Natural Disasters in Andorra: Catastrophes of the Past and Risks of the Future
Andorra is a very popular tourist country. Every year thousands of tourists come here to relax, ski and simply stroll around the beautiful mountains. And of course they should know in advance what natural disasters or catastrophes they may encounter. A natural disaster always comes unexpectedly, but knowing its potential can help you prepare for it.
Climate characteristics of Andorra
Andorra lies on the border between France and Spain in the Pyrenees mountains. It is a dwarf state that can be visited by bike in a day. In fact, Andorra can be classified as being in the south of Western Europe, but due to its high altitude, the climate is unique. The mountain valleys are covered in evergreen broad-leaved forests and a little higher in coniferous forests. Even higher up are the alpine meadows and beyond them the snow-capped peaks. Even in summer, there’s always snow.
Potential hazards that could cause a natural disaster in Andorra include:
- Snowmelt in the mountains, which can lead to avalanches, destruction and loss of life.
- Heavy rains that can cause landslides and floods.
- Seismic activity, which can lead to earthquakes and rockfalls.
The importance of studying the history of disasters
The history of natural disasters is important information to learn before travelling to your chosen country. Knowing the potential dangers that may be ahead of you will not only help you choose the right place, but also the time and season of the year when the threat of being in the midst of a natural disaster will be minimal.
Knowing, for example, that Andorra is in spring and early summer, as the snows melt, you’ll know there’s a risk of avalanches, landslides and rock-falls.
This article will give you a chronology of the natural disasters that have occurred in Andorra in the past.
There are few earthquakes in Andorra itself, but the country is frequently hit by strong tremors, the epicentre of which lies in Spain or France. In October 1999, for example, a magnitude 4.5 earthquake hit France, not far from the Andorran borders. The tremors created panic amongst the local population, but there were no casualties or damage.
The Catalan earthquake of 1428 was the largest earthquake in Andorra’s history. Its epicentre was in the Pyrenees to the east of Andorra and the tremor, measuring 6.5, led to a series of devastations in the country’s settlements.
In modern history, Andorra has only recorded tremors of magnitude 2, but the possibility of a major earthquake cannot be ruled out.
With the onset of the autumn rainy season, landslides often occur in the mountains. Usually they are localized and do not lead to destruction or loss of life. But sometimes landslides affect mountain villages and block roads.
25 January 2008
After a heavy downpour, a landslide blocked a section of an important motorway between La Massana and Ordino. Streams of muddy water with stones destroyed a car park and damaged several cars. Residents of an apartment building in the dangerously nearby were evacuated. No one was injured, but traffic on the highway was cut off for three days.
7 July 2009
A massive rock slide has blocked the motorway between La Massana and Andorra la Vella, the capital. Most of the rocks were able to block with special barrier nets, but part of the landslide broke through and blocked the motorway for three hours.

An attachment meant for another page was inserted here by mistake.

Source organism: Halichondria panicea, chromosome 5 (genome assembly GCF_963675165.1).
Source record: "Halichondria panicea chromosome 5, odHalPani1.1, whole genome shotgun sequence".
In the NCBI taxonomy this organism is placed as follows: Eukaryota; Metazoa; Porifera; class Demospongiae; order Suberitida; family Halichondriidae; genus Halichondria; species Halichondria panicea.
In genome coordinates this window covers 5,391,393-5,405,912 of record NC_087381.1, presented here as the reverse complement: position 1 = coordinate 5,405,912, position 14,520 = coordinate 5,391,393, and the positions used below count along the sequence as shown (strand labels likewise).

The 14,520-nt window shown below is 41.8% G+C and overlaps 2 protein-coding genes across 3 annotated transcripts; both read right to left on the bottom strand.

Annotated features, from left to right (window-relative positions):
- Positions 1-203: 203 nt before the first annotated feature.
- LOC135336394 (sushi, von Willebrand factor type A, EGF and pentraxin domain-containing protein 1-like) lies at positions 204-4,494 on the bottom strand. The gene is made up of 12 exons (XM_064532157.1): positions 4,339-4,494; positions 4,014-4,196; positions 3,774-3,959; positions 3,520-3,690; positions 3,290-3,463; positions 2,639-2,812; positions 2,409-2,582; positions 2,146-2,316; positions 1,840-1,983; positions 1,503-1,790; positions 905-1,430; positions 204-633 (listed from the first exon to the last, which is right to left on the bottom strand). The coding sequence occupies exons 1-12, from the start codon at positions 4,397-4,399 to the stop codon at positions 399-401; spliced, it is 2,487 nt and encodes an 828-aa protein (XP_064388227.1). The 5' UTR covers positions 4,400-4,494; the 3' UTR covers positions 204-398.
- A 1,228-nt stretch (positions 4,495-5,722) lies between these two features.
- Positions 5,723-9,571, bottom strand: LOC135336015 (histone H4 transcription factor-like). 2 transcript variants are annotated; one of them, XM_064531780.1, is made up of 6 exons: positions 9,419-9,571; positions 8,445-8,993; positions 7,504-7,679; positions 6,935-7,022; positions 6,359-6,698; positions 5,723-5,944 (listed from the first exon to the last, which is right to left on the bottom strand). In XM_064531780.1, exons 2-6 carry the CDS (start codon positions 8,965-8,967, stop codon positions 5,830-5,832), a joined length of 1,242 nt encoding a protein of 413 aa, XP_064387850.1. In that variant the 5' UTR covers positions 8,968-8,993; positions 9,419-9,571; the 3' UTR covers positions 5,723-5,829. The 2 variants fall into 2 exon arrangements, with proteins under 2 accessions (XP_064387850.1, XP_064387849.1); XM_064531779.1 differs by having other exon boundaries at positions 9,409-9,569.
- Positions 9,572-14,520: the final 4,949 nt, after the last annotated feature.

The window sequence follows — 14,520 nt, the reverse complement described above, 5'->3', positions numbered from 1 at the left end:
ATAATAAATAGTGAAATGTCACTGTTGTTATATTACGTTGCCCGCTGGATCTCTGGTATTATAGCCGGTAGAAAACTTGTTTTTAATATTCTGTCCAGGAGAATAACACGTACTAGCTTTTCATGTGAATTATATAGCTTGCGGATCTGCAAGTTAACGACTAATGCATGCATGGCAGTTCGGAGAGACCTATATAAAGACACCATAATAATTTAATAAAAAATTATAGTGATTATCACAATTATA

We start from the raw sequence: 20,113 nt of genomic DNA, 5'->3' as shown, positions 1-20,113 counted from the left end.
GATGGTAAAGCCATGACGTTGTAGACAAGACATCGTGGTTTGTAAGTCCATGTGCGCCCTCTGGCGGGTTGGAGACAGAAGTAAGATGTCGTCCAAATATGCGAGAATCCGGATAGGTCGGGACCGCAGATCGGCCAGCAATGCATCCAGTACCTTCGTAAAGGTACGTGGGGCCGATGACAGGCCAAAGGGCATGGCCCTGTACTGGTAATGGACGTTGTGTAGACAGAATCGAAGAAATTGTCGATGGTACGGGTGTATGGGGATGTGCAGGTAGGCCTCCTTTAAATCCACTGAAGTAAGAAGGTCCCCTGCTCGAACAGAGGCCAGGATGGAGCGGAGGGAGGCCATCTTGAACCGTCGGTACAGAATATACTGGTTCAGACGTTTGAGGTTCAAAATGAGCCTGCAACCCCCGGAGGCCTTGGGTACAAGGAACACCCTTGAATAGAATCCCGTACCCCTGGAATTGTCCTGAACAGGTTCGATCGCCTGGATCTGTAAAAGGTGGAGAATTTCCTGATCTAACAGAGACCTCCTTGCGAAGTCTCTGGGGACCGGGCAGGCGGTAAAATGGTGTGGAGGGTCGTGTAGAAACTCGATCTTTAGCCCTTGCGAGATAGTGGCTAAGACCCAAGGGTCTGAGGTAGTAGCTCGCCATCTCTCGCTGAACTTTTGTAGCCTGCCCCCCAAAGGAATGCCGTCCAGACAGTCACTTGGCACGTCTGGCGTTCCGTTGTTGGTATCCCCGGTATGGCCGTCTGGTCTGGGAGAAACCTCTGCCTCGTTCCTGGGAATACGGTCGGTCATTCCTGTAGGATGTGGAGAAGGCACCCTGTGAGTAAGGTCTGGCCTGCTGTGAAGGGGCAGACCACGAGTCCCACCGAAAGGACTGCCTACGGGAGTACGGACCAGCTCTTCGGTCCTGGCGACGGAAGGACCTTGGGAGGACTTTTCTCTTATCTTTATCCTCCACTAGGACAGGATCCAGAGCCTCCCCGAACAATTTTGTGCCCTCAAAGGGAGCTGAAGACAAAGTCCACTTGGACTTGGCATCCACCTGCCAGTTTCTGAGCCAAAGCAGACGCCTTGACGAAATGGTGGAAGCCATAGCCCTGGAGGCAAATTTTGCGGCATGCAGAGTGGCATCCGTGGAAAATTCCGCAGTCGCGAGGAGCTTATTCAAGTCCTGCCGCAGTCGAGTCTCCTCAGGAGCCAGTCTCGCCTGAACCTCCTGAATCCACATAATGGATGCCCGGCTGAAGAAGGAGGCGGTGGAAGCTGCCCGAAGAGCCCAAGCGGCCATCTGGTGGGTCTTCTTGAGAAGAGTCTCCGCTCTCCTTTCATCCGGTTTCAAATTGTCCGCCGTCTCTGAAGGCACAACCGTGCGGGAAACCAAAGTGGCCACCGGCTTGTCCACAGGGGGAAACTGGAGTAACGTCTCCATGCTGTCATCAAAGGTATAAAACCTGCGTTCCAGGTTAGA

Avalanches are the most common type of natural disaster in Andorra. No year is without these disasters, but thanks to the actions of the rescue services, loss of life is almost always avoided. During periods of high avalanche danger, rescuers restrict access to mountains and resorts. Nevertheless, there are several devastating disasters in history.
1996, Arinsal Valley
On the evening of 8 February, a huge avalanche hit this picturesque valley and the small village located in it. As a result, many houses, cars, a hotel and tourist apartments were destroyed and buried under the snow. Thanks to the timely evacuation, no locals or tourists were injured, but the material damage was extensive.
1970, Pas da la Casa village
The avalanche occurred after an unusually heavy snowstorm. The fresh snow lied on top of the existing snow cover and, accumulating a critical mass, rushed down the slope. In the village of Pas da la Casa, the avalanche destroyed several buildings, including the hospital. Casualties could not be avoided, and a nurse was left dead as a result of the disaster.
Flooding is not a typical disaster in this mountainous country, but history remembers several episodes when heavy rains could lead to disaster.
In 1982, for example, heavy rain almost destroyed La Massana. For two days the streets of the town were flooded and there could have been an explosion due to the collapse of the gas distribution plant. It was averted, but 7 people died and another 12 went missing.
The greatest threat to tourists in Andorra is the mountains. Avalanches and landslides are frequent there. After heavy rains, mountain rivers can overflow their banks. Earthquakes in Andorra are not typical, although they are probable. Andorra is not afraid of such disasters as hurricanes, tsunamis and storms because of the lack of the sea coast.
The safest time of year to visit Andorra can be considered summer, when the threat of avalanches and landslides is minimal.